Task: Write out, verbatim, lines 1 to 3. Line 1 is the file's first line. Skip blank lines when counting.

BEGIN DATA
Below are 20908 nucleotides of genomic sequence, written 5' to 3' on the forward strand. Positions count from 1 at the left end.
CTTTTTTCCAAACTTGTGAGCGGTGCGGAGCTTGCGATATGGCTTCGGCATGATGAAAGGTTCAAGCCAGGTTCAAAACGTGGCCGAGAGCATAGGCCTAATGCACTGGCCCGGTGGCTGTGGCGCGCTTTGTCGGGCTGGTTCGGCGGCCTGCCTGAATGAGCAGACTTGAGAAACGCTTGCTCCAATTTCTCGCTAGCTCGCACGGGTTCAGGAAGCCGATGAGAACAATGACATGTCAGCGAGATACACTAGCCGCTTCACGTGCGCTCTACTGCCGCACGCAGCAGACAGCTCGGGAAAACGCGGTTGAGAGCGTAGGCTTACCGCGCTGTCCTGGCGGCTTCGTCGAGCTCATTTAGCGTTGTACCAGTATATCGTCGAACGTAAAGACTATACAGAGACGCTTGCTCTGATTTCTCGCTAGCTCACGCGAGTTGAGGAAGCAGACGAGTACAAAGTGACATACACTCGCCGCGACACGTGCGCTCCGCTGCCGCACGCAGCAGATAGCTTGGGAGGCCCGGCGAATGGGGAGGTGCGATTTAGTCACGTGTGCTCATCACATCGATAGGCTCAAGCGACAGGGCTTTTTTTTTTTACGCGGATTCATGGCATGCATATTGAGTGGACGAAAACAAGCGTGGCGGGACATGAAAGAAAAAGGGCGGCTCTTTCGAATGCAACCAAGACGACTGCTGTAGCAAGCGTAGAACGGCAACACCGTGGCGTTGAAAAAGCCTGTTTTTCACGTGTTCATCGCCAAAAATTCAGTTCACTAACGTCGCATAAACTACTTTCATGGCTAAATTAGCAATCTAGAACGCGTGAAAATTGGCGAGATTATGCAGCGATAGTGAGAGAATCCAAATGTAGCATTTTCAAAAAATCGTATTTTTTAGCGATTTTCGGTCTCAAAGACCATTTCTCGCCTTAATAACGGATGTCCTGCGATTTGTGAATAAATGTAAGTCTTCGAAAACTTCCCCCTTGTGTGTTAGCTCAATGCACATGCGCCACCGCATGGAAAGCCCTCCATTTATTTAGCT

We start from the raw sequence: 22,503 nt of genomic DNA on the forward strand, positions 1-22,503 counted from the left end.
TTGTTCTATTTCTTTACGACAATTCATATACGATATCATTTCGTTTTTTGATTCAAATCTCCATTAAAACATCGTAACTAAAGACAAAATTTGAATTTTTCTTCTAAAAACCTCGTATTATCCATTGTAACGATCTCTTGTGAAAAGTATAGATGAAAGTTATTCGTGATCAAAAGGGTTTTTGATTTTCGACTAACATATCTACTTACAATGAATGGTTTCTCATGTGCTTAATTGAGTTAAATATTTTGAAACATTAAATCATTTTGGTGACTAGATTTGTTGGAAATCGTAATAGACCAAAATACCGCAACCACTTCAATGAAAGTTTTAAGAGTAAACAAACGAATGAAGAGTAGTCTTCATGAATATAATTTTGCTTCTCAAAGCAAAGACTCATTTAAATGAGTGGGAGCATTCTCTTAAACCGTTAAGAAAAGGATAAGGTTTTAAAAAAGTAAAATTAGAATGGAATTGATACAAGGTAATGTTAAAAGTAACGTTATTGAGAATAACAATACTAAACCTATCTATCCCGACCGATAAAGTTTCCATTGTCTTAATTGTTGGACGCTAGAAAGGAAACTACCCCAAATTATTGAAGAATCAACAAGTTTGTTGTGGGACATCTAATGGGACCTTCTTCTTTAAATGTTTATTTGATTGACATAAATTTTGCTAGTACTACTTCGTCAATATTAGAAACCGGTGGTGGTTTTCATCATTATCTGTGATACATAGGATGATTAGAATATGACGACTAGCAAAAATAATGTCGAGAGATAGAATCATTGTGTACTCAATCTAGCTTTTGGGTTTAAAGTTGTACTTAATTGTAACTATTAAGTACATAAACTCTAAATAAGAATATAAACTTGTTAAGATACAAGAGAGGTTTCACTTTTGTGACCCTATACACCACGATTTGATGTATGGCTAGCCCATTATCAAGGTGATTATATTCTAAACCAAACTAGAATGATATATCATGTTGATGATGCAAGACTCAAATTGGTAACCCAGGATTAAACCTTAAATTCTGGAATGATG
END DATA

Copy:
Below are 20908 nucleotides of genomic sequence, written 5' to 3' on the forward strand. Positions count from 1 at the left end.
CTTTTTTCCAAACTTGTGAGCGGTGCGGAGCTTGCGATATGGCTTCGGCATGATGAAAGGTTCAAGCCAGGTTCAAAACGTGGCCGAGAGCATAGGCCTAATGCACTGGCCCGGTGGCTGTGGCGCGCTTTGTCGGGCTGGTTCGGCGGCCTGCCTGAATGAGCAGACTTGAGAAACGCTTGCTCCAATTTCTCGCTAGCTCGCACGGGTTCAGGAAGCCGATGAGAACAATGACATGTCAGCGAGATACACTAGCCGCTTCACGTGCGCTCTACTGCCGCACGCAGCAGACAGCTCGGGAAAACGCGGTTGAGAGCGTAGGCTTACCGCGCTGTCCTGGCGGCTTCGTCGAGCTCATTTAGCGTTGTACCAGTATATCGTCGAACGTAAAGACTATACAGAGACGCTTGCTCTGATTTCTCGCTAGCTCACGCGAGTTGAGGAAGCAGACGAGTACAAAGTGACATACACTCGCCGCGACACGTGCGCTCCGCTGCCGCACGCAGCAGATAGCTTGGGAGGCCCGGCGAATGGGGAGGTGCGATTTAGTCACGTGTGCTCATCACATCGATAGGCTCAAGCGACAGGGCTTTTTTTTTTTACGCGGATTCATGGCATGCATATTGAGTGGACGAAAACAAGCGTGGCGGGACATGAAAGAAAAAGGGCGGCTCTTTCGAATGCAACCAAGACGACTGCTGTAGCAAGCGTAGAACGGCAACACCGTGGCGTTGAAAAAGCCTGTTTTTCACGTGTTCATCGCCAAAAATTCAGTTCACTAACGTCGCATAAACTACTTTCATGGCTAAATTAGCAATCTAGAACGCGTGAAAATTGGCGAGATTATGCAGCGATAGTGAGAGAATCCAAATGTAGCATTTTCAAAAAATCGTATTTTTTAGCGATTTTCGGTCTCAAAGACCATTTCTCGCCTTAATAACGGATGTCCTGCGATTTGTGAATAAATGTAAGTCTTCGAAAACTTCCCCCTTGTGTGTTAGCTCAATGCACATGCGCCACCGCATGGAAAGCCCTCCATTTATTTAGCT

We start from the raw sequence: 22,503 nt of genomic DNA on the forward strand, positions 1-22,503 counted from the left end.